How this cyclist hit 296 km/h to shatter a land speed world record
Denise Mueller-Korenek bested her previous women's speed record — surpassing the men's record as well
Denise Mueller-Korenek is the fastest human to ride a bike over open ground.
In a feat of engineering, physics and sheer drive, Mueller-Korenek reached a speed of 296 km/h — or nearly 184 miles per hour — shattering the previous paced bicycle land speed record held by Dutch cyclist Fred Rompelberg, which he set in 1995.
Mueller-Korenek accomplished the mind-boggling feat on Sunday at the Bonneville Salt Flats in Utah.
As It Happens host Carol Off spoke to Mueller-Korenek about her record-breaking ride. Here's part of their conversation.
Denise, I've seen the video, and I have to say, my heart was pounding the whole time. I was so nervous and I knew how it turns out. You're in it and you don't know how it's going to turn out. What was it like to be there, peddling like that?
You know what? It's very surreal. Even afterwards, I've looked back, and go, "Oh my gosh, 183 miles an hour. What?" But when I'm back in that draft there is nothing but the pure, sheer concentration of what I'm doing. So I really have no moment to think about absolutely anything else.
Once I was done with it, I had no idea what speed we had done until my son came in the bicycle retrieval vehicle. He had been listening to the radio announcement so he was the first one to tell me. He said, "Mom, I think you got it — 183 miles an hour" And I went, "What?" It was pretty unbelievable.
So you didn't just break the record, you smashed it, because 1995 was the last time anyone did this, which was a man who had done it — and you went way beyond.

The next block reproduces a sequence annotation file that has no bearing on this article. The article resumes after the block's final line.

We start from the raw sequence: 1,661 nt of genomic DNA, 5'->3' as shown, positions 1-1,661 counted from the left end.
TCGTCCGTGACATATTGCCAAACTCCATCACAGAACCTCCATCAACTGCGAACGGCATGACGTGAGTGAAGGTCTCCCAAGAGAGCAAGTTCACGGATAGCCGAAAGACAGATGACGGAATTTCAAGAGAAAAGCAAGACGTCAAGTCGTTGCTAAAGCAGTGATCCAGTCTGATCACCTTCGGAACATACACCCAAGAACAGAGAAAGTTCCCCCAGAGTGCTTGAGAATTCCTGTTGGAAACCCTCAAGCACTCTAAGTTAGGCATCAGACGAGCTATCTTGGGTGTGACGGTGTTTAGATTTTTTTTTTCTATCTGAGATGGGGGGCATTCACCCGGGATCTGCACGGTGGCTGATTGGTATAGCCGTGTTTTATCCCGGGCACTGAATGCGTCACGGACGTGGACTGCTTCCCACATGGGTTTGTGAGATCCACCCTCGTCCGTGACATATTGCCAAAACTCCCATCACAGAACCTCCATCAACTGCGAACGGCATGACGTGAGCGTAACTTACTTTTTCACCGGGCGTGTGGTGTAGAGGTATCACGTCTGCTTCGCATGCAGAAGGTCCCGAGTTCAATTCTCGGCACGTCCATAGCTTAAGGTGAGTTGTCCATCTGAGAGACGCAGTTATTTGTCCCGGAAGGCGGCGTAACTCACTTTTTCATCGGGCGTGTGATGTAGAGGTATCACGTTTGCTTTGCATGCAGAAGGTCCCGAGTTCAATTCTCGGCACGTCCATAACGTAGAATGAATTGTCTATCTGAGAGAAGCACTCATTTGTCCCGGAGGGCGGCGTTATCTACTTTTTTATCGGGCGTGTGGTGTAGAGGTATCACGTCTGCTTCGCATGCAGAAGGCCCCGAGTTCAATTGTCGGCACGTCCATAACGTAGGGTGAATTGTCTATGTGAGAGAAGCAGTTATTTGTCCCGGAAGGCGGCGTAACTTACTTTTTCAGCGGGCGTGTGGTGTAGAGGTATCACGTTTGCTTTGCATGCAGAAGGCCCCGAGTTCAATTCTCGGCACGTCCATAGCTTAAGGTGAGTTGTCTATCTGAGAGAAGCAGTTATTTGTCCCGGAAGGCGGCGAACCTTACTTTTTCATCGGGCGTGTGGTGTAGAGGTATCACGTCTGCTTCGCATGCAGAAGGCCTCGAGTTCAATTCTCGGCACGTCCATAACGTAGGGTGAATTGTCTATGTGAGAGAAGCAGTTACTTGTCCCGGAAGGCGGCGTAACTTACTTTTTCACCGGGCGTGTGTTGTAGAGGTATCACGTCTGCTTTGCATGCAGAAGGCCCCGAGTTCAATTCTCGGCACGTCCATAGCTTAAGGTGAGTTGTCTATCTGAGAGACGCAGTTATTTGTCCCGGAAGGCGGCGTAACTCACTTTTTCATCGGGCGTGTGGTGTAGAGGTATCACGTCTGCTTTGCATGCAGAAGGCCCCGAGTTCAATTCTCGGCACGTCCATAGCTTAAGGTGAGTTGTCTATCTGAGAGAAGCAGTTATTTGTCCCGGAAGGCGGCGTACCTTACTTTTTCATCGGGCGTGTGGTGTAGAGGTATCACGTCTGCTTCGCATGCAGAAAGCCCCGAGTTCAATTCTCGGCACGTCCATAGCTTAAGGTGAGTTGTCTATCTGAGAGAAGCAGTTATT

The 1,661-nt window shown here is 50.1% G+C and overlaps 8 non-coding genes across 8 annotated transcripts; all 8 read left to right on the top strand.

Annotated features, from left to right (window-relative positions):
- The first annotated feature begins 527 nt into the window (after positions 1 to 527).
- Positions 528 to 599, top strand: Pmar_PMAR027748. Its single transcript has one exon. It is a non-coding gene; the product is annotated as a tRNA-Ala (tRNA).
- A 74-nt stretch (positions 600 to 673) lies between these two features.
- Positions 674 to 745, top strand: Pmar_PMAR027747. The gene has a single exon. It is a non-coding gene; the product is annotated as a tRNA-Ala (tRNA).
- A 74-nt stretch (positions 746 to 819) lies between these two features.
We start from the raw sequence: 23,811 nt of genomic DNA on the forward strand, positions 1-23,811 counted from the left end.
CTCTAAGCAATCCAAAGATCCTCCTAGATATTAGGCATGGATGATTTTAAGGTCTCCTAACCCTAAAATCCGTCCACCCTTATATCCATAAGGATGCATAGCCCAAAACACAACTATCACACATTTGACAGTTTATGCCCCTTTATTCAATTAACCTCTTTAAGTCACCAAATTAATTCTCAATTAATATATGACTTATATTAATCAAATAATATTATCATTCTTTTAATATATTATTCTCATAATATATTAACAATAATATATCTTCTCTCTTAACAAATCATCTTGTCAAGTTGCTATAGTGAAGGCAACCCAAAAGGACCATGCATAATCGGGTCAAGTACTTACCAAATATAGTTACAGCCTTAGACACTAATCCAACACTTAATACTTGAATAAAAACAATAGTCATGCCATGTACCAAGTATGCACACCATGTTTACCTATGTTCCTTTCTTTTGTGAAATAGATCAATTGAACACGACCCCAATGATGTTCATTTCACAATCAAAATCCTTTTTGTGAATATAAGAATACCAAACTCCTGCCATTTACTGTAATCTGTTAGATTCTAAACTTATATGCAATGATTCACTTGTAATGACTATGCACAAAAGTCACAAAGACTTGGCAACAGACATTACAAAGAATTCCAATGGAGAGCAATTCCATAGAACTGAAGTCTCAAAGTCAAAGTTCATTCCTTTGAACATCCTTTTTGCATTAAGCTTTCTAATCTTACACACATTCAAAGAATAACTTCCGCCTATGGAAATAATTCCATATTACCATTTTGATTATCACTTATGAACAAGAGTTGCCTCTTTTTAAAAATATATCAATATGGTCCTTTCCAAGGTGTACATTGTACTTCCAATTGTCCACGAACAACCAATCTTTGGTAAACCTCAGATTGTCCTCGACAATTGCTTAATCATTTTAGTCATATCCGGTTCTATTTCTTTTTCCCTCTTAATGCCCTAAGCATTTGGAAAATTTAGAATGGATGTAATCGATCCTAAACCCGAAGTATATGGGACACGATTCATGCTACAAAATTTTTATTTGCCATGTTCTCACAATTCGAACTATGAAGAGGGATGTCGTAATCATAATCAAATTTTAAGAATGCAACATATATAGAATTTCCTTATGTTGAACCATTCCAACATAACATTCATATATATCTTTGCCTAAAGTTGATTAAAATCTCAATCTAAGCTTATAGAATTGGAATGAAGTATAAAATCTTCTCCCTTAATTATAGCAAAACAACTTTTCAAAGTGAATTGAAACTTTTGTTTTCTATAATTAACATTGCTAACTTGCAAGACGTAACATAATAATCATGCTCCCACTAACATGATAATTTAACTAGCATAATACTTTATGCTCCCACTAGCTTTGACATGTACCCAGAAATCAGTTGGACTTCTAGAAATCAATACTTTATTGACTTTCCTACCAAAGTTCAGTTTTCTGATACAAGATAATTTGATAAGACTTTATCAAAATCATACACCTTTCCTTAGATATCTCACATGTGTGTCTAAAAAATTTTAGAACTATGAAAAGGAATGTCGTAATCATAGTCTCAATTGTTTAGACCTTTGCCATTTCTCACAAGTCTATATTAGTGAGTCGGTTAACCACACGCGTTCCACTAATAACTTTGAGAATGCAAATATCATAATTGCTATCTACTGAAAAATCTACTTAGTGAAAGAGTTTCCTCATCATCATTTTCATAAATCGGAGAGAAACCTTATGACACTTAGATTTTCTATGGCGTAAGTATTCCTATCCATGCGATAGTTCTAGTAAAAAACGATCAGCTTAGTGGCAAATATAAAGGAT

I had a goal of going at least 170 because Fred Rompelberg's record was 166.9, so wanted to have it in the next miles per hour range. I had no idea I was going to break it by 17 miles an hour.
Now, you mentioned the draft. Tell us what you mean by that?
This is what is called a paced bicycle land speed record.
It means it is paced by a vehicle with a motor that is breaking the wind for the cyclist who is in the back, which, of course, is me on this record.
The vehicle is pushing the wind around and the cyclist sort of rides that pocket of air as the vehicle increases in speed.
That pocket of air has a push at the back of that pocket because as the air goes around, the vehicle it comes and whips back around and literally will create a shove forward.
At no time, for the record, am I separated from the vehicle, as far as the draft. Now, I am towed because this is a single-gear bicycle with only one gear and a human cannot go from zero to 180 miles an hour with the same exact gear. So the gear is set up to where I have to be towed and I get towed up to approximately one and a half miles of the five-miles course, where the release occurs.
Then we continue to increase in speed all the way through the end, which is at mile marker five. And the average speed of mile marker four to five is what the record is, which happened to be the 183.9 miles per hour.
You make it sound so easy. But I'm watching you in that video and you have to be so close to the vehicle. There's all kinds of things that could go wrong, I'm sure. You're just inches away from the back of the car that is driving at the same speed that you're peddling.
There's a bump bar, in case I get too close to the car. But there's no room for error left and right.
If I hit that ferry on the left or the right with my front wheel, it's pretty much guaranteed that I would be going down. There's definitely an element of danger, bike handling skills and just the athleticism to be able to ride the bicycle in that draft area.
Denise, you're 45 years old, the mother of three kids. You've had a few setbacks in the past couple of years. You've had some accidents and hurt yourself in a few places. What do you think of yourself today?
Oh my gosh. Well, for me, it was an individual goal that I had set. I had set the goal to reach a record and beat a record.
But then there's also the other element, which is: I really hope to inspire people to get back into the game of life.
For 20 some odd years, I had given up my bike-racing career from when I was a junior. Back in 1992, I quit bicycle racing and focused on family business, and then also raising children.
So I did what a lot of typical people do in life. But yet, there's so many things out there. There's so many people that just sort of give up on life and I want to be able to help inspire them to go for it.
Set a goal and you just never know where it is going to lead.
Written by Ashley Mak and John McGill. Produced by Ashley Mak. Q&A has been edited for length and clarity.